News & Insights
Tax reform is on the minds of individuals and businesses as we enter the final weeks of 2017. The Conference Committee last week reconciled differences between the House and Senate versions of the Tax Cuts and Jobs Act of 2017 to produce a unified piece of legislation, which passed the Senate Tuesday night and the House Wednesday afternoon.
Below is an overview of key tax changes as they pertain to individual taxpayers. Most provisions sunset after 2025, most notably excluding the new corporate tax rate.
Individual State and Local Tax (SALT) Deductions
Individuals can deduct no more than $10,000 of a combination of state and local property taxes and either sales or income taxes from their federal taxes. Previously, individuals could deduct all SALT (up to a certain limit for high-earners). The new provision may disproportionately hurt taxpayers (depending on their individual situation) in areas with high SALT, such as California, Maryland, Massachusetts, New Jersey and New York.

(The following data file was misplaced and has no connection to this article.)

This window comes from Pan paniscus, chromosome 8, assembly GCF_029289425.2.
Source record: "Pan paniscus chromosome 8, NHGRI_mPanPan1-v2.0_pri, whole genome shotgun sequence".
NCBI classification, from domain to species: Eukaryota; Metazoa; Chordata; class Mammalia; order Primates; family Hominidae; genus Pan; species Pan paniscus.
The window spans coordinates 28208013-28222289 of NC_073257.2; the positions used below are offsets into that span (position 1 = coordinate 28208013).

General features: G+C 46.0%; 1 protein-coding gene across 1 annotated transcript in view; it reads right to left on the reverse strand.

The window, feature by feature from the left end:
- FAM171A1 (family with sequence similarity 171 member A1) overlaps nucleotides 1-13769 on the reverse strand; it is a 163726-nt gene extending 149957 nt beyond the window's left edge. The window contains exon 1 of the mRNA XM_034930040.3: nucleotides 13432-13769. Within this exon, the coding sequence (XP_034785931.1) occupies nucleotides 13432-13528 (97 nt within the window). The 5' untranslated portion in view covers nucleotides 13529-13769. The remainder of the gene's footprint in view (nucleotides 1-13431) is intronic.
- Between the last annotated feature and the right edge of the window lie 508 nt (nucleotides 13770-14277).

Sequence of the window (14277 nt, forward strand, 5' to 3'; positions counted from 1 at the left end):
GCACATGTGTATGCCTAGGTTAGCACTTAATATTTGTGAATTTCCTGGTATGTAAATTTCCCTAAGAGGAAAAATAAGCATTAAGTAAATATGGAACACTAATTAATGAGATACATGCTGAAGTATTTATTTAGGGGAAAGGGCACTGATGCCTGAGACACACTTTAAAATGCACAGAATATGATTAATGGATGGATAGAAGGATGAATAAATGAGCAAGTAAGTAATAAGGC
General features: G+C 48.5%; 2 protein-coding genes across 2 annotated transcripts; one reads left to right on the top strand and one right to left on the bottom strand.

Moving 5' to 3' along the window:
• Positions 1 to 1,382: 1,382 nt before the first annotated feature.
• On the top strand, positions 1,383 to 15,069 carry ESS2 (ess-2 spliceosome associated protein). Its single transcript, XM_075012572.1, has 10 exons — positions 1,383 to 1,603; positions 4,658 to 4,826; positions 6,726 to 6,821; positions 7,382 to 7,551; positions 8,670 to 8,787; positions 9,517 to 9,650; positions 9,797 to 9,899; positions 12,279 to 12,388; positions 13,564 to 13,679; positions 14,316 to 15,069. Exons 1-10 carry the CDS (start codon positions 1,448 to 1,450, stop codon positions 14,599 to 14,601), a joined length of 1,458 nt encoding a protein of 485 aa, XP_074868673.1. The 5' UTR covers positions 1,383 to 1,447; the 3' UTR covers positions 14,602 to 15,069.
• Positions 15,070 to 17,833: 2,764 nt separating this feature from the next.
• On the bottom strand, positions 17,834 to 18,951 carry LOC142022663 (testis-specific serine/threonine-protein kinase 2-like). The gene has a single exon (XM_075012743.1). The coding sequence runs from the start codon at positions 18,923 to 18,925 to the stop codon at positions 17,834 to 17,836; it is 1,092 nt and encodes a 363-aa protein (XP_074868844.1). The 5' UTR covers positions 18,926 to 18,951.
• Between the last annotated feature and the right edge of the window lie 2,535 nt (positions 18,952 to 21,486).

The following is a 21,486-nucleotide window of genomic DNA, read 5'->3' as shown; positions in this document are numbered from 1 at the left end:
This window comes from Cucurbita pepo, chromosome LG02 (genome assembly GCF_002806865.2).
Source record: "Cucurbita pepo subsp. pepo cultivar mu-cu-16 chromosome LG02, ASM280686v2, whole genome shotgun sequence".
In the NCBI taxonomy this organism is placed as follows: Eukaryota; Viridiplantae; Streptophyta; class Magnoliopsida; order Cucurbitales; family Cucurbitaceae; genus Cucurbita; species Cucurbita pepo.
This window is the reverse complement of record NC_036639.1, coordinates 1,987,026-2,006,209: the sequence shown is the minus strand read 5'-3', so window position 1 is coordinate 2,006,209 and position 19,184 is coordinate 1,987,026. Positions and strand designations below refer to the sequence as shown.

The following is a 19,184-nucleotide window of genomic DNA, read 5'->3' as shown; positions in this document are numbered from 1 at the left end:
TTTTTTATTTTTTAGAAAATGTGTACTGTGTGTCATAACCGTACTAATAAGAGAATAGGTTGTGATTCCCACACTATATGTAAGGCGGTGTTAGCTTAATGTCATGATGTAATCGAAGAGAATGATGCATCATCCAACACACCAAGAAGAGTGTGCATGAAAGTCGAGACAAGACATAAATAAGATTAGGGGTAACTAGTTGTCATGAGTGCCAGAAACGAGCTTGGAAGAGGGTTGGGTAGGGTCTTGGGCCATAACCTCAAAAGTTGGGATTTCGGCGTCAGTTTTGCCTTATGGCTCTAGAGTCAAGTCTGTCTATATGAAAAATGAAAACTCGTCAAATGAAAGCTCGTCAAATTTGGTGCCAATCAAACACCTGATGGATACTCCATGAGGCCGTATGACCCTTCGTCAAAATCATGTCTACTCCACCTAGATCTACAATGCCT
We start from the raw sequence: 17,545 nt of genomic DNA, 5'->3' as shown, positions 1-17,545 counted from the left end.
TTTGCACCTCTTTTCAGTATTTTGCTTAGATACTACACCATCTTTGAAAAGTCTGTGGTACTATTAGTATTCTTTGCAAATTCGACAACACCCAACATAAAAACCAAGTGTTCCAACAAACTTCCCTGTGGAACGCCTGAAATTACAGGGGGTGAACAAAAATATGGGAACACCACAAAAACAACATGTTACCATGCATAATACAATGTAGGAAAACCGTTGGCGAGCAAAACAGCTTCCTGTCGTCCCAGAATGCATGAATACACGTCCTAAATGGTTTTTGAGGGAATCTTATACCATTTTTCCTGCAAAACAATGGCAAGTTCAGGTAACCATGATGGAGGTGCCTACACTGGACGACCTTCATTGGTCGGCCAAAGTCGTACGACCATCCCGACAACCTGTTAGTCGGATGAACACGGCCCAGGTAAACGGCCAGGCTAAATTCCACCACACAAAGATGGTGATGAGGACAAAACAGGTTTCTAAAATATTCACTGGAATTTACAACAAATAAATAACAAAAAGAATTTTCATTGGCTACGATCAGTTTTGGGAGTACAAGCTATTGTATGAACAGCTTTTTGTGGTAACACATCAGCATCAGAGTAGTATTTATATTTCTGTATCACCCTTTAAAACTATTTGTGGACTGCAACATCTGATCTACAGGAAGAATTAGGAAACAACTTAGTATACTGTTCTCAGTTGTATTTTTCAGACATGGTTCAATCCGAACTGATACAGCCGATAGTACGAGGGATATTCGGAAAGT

Mortgage Interest Deduction
The bill lowers the cap on mortgage debt eligible for deductions from $1 million to $750,000 and eliminates deductions for home equity debt (currently capped at $100,000), except if the homeowner uses the money for home improvements. The deduction for second homes survived the final bill, with the $750,000 cap applying in aggregate to mortgage debt. New mortgage debt caps will apply only to new mortgages, but all deductions for home equity loans will be eliminated (unless the money is used for home improvements).
Medical Expense Deduction
Early debate about the medical expense deduction centered on whether it would be repealed, but it will actually be expanded for the tax years of 2017 and 2018. Current law allows taxpayers to deduct medical expenses exceeding 10% of Adjusted Gross Income (AGI), while the new law will reduce the threshold to 7.5% for two years. After 2018, the deduction reverts back to 10% of AGI.